Far from boring: the Kirkleatham Musseleum

Saint Cuthbert of Lindisfarne is strongly associated with fossils, but the church named after him in Kirkleatham, near Redcar, takes his palaeontology off in a new direction.

The oldest part of St Cuthbert’s Church is its mausoleum, which was erected in 1740 in memory of Marwood William Turner. (The rest of the church was rebuilt in the 19th Century.)

Figure 1. The Turner Mausoleum, St Cuthbert’s Church, Kirkleatham, built of sandstone showing clean-dressed and rusticated faces.

The mausoleum was designed by James Gibbs, and features a remarkable quantity of vermicular rustication (Fig. 1). As a fan of all things vermicular, I was predisposed to like it, but then the tapestry and ceramic artist (and Lemon Tops & Lobster Pots curator, and member of my family) Jane Riley showed me some features she had spotted in the plinth (Fig. 2). There, the stone also had a rusticated fabric, but this time it was natural.

Figure 2. The plinth of the Turner Mausoleum, Kirkleatham, showing its natural stone textures.

The sandstone used for the plinth (and a few other adjacent structures, including the churchyard wall) is packed full of fossilized shells (Fig. 3), especially mussel-like bivalves (Fig. 4). I’ve not carried out a proper palaeontological study, but they look Early Jurassic to me.

Figure 3. Close-up of the sandstone used in the plinth of the Turner Mausoleum, showing that it is packed full of fossilized mollusc shells.
Figure 4. A fragment of mussel-like (mytilid) fossil bivalve (possibly Modiolus) from the sandstone plinth of the Turner Mausoleum, Kirkleatham.

Jane hadn’t just noticed the fossils, though. She’d also spotted that the plinth stones were full of holes, as you can see in Figure 3. These were giving the rock its rusticated appearance, and Jane knew what they were: borings made by pholadid bivalves, more commonly known as piddocks. Even better, some of the borings still contained their borer!

Figure 5. Piddocks (pholadid bivalves) in situ in the bored sandstone plinth of the Turner Mausoleum, Kirkleatham, Redcar.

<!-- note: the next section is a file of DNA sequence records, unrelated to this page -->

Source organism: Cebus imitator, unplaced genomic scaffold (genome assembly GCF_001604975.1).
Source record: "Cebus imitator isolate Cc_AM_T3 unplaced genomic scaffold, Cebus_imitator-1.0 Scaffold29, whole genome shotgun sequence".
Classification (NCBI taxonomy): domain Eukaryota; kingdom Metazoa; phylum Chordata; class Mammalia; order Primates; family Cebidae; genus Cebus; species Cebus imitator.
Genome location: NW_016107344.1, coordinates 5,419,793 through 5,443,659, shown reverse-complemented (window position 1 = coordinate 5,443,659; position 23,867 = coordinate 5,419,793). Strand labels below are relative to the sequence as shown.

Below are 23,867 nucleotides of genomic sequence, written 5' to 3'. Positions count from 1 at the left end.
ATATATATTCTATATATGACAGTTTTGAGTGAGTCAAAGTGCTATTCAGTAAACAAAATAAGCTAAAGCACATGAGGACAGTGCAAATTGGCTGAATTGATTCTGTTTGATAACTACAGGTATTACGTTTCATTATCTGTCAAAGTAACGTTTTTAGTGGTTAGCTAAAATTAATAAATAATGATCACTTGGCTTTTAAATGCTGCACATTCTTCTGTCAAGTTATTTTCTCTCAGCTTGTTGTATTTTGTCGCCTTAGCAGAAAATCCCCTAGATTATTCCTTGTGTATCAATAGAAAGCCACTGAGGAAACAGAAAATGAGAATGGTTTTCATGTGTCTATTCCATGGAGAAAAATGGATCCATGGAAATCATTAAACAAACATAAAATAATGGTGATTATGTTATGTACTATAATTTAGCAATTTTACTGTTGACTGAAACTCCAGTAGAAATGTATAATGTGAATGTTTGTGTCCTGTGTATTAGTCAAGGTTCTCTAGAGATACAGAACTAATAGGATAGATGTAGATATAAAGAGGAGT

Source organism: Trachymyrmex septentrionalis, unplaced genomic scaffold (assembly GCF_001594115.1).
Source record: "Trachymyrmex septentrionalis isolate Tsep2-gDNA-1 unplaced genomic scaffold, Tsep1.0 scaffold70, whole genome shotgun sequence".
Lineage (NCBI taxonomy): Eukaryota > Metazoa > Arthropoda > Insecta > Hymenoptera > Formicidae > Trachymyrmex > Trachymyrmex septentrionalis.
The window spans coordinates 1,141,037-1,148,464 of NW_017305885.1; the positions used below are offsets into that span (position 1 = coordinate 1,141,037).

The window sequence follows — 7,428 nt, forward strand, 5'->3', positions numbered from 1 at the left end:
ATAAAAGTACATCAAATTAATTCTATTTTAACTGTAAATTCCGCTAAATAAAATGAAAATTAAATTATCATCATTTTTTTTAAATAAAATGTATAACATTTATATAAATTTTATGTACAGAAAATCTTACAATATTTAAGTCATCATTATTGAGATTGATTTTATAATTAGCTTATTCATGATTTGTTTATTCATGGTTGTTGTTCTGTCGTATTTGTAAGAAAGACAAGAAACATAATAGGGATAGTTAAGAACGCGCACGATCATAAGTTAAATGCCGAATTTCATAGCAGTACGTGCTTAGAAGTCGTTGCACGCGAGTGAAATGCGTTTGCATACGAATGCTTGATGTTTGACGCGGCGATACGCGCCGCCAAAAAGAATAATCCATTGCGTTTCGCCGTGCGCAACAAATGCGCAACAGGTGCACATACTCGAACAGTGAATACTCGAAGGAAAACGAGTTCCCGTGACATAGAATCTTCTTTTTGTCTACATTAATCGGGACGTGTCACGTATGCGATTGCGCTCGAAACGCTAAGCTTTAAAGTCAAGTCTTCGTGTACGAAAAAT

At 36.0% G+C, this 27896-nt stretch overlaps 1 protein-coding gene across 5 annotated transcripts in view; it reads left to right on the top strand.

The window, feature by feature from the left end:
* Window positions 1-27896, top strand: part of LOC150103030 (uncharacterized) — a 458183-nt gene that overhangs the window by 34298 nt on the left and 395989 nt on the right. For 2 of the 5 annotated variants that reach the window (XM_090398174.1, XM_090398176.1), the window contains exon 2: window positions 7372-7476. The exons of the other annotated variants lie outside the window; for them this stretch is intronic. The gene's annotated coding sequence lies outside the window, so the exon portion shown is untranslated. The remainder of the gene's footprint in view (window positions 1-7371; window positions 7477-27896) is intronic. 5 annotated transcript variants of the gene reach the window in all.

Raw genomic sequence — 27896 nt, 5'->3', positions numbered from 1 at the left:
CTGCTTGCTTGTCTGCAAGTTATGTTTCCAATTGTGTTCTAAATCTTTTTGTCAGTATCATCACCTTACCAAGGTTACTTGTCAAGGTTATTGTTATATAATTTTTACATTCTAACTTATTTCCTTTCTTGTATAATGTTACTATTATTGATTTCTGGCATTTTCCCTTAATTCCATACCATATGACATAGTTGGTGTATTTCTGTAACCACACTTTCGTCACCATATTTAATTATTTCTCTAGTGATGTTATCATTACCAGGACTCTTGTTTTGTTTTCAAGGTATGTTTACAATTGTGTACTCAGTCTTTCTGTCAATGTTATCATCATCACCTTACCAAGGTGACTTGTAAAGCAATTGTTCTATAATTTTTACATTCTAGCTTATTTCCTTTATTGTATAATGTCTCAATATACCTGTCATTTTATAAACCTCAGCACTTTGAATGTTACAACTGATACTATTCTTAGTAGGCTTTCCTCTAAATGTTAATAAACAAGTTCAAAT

Elsewhere among the plinth stones you can find barnacles, serpulid worms, and limpets. Piddocks, limpets, serpulids and barnacles all live in the sea, so what are they doing in an 18th Century mausoleum on the outskirts of Redcar?

My best guess is that the plinth sandstones were quarried from the Cleveland coast, where they had been forming intertidal scars. At Coatham Rocks, on the west end of Redcar beach, the Early Jurassic Staithes Sandstone Formation crops out at low tide (Fig. 6). These rocks contain plenty of fossils, including lots of bivalves; indeed, the boundary between the Staithes Sandstone Formation and the underlying Redcar Mudstone Formation is marked by an ‘Oyster Bed’.

Figure 6. Excerpt of the British Geological Survey map of Redcar, showing the Staithes Sandstone Formation (darker red) and Redcar Mudstone Formation (paler red) of Coatham Rocks. (Reproduced with the permission of the British Geological Survey (C) UKRI 2023. All rights reserved.)

So, subject to further research, my hypothesis for the Musseleum timeline is as follows:
1. Sandy, shelly sediments deposited on Jurassic sea floor of Cleveland, around 186 million years ago.
2. Sediments buried and lithified, eventually returning to surface due to tectonic forces.
3. Shelly sandstones form rocky coastal scars, ideal habitat for piddocks and their friends.
4. Bored coastal sandstones are quarried and taken to Kirkleatham, no more recently than 1740.
5. Removed, confused, and then deceased, piddocks remain in mausoleum plinth-stones for at least 283 years.

Thanks so much to Jane for alerting me to this amazing building!

Earth scientist in York, fossilist across Yorkshire. Co-director of the Yorkshire Fossil Festival and palaeontologist for hire. Can be found twittering, facebooking, and instagramming as @fossiliam.